How to Stop Programs from Opening on Startup on Mac

Startup Items Mac Featured

It’s clear why you’re reading this guide – you’re annoyed by numerous applications that open as soon as you log in to your Mac. And yes, we fully understand your frustration. Those applications take time to close, making that a very tedious process. And more importantly, having numerous startup items can slow down your Mac significantly. 

However, there is nothing to worry about. The following are several ways to stop programs from opening on startup on your Mac. Check them out.

The Quickest Way – Using the macOS Dock

This first method of stopping programs from opening on startup applies to certain types of software only. More precisely, you can use it with applications that fully launch their interface, making their Dock icon active. Here’s what you need to do.

1. Right-click on the application’s icon using the macOS Dock. 

2. A menu should appear, so go ahead and hover over “Options.”

Startup Items Mac Dock Option

3. Lastly, click on “Open at Login” to make sure it is unchecked. This will disable that option, preventing the application from opening each time your Mac boots up.

Using macOS’s System Preferences

Certain types of applications can launch only their services upon startup. This means you don’t see their whole interface, but you may see their icons in the menu bar (for example). So, here’s how to prevent those applications from opening on macOS’s system startup.

1. Click on the Apple logo in the top-left corner of your screen. Then, click on “System Preferences.”

Startup Items Mac System Preferences

2. Navigate to “Users & Groups.”

3. Choose the user you want to modify using the sidebar on the left. Click on the “Login Items” tab at the top. (Don’t confuse this tab with “Login Options” available in the bottom-left corner.) 

Startup Items Mac User Profiles System Preferences Interface

4. Select the app you want to remove from login and press the minus button at the bottom of the list. This will remove the app from the list of login items, preventing it from launching.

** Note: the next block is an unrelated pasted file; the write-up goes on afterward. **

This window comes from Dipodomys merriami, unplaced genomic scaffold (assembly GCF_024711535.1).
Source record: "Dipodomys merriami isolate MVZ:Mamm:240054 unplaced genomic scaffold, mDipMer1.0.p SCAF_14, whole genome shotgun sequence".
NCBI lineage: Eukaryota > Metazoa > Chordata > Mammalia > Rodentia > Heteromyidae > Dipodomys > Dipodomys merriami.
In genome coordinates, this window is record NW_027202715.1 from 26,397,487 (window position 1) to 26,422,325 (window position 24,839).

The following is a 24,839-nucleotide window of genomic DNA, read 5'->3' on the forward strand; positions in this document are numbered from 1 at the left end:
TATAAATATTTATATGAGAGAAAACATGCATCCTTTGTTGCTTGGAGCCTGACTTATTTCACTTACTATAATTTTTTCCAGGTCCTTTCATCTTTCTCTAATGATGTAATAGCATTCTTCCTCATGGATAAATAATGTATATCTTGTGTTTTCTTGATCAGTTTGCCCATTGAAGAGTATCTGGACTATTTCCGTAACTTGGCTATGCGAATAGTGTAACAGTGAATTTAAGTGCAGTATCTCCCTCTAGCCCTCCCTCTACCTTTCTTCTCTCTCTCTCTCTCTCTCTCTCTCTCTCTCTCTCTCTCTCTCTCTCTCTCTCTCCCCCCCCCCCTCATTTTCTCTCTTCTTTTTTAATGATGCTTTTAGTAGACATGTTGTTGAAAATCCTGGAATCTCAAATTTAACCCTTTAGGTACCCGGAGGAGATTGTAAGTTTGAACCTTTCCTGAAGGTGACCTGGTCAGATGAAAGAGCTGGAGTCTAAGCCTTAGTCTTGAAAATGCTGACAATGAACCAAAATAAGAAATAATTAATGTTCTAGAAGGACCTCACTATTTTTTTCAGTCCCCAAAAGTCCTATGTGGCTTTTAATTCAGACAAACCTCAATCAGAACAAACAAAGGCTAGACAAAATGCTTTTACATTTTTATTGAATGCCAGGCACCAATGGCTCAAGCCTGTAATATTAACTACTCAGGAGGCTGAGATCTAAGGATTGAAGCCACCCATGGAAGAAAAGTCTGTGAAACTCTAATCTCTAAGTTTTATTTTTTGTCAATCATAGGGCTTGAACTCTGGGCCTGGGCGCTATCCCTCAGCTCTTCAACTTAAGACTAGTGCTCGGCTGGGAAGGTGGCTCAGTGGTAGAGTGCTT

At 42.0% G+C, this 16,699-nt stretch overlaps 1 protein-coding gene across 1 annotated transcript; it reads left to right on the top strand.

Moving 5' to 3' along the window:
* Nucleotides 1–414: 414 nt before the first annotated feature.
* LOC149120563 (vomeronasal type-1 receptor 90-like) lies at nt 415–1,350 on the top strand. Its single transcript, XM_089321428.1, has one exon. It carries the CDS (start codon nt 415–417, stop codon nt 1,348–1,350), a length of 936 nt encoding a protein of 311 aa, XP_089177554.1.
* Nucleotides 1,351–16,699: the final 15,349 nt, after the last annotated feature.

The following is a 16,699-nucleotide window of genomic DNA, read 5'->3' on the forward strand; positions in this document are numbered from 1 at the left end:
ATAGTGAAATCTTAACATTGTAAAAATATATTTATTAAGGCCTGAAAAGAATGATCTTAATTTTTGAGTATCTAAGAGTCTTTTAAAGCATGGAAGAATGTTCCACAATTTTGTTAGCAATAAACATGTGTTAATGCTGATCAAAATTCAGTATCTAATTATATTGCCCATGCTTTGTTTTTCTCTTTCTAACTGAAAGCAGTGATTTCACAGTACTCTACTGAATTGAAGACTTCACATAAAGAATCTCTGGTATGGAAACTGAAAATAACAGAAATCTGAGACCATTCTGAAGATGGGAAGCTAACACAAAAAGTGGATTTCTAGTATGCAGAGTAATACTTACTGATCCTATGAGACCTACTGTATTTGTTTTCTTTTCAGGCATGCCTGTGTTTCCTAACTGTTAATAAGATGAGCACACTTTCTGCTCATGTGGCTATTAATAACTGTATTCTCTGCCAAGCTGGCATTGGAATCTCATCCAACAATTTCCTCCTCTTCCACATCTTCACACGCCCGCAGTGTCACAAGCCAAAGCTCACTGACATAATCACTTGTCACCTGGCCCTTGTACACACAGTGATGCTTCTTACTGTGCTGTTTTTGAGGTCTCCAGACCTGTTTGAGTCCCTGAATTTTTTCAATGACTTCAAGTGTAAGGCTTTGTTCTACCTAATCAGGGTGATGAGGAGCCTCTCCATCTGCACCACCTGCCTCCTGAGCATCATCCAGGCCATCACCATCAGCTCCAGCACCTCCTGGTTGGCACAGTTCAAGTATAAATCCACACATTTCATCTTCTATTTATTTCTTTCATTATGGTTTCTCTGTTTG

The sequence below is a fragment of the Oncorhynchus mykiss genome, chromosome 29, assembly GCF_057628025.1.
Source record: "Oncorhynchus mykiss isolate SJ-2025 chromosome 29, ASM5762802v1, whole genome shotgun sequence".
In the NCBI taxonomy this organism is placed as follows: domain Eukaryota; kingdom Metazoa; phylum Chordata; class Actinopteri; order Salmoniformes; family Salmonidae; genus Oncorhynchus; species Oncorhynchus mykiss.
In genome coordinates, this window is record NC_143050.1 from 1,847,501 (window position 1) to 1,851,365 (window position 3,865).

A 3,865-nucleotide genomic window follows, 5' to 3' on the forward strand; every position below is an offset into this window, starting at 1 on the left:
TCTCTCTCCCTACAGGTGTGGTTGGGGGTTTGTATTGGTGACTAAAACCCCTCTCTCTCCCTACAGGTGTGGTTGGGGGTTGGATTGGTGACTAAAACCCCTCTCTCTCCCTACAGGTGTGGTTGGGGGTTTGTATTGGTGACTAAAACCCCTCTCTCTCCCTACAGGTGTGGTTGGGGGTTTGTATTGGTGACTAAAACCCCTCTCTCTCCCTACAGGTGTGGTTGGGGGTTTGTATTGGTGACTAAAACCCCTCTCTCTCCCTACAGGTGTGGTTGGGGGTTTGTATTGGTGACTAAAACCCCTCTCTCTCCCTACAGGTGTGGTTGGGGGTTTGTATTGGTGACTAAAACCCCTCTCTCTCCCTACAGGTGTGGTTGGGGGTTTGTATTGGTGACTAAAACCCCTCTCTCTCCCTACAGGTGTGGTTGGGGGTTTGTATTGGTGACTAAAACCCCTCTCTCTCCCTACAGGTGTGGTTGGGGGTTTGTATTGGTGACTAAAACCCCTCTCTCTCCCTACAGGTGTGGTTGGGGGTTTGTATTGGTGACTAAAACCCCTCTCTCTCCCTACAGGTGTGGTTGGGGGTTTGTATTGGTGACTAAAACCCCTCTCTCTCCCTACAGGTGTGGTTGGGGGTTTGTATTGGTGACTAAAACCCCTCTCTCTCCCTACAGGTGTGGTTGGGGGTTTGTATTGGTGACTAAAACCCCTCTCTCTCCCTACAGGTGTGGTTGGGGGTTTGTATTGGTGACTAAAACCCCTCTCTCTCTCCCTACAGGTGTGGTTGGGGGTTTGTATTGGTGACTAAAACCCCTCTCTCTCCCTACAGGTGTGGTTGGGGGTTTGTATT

Using macOS’s Finder

This one requires you to dive deep into your system files. However, this is also a very reliable way to deal with those stubborn apps that simply refuse to stop launching. Follow these steps: 

1. Using macOS’s menu bar, click on “Go.” Make sure to press and hold the Option key, making the “Library” item appear. Go ahead and click on “Library.”

2. Find the folder labeled “LaunchAgents.” To avoid having to search manually, press the L key on your keyboard. Find and open the “LaunchAgents” folder and make sure you’re opening the right one. (There are many similarly labeled folders.)

Startup Items Mac Launchagents Folder Library

3. You should see a group of “PLIST” files. Each of those is connected to a specific program that runs on your macOS’s startup. These files can have very long names, so double-click on any of those (double-click while making a small pause between the clicks) to reveal their full names. 

Startup Items Mac Moving File To Trash

4. Identify the application you’re after. Remove that file by dragging it to the Trash. Alternatively, you can right-click on that file and choose “Move to Trash.” That’s it!

We also have one more tip for you. It’s true that some startup items can be found in folders labeled LaunchDaemons, LaunchAgents, and StartupItems. (All of those are located in the Library folder.) However, we don’t recommend making changes to those, as they affect more than your macOS account. 

Conclusion

Those are the three ways to stop programs from opening on startup on a Mac. If you’re interested in learning more about your computer, we recommend a couple of resources. First, here’s how to hide user accounts from macOS’s login screen. Additionally, here’s a very interesting guide to customizing macOS Big Sur.

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Isaac Norman Isaac Norman

Isaac is a freelance writer with over a decade of experience covering the latest technological innovations. Mainly focused on Apple-related software and hardware systems, his aspiration is to explore all the ways today's digital world intertwines with our everyday life.

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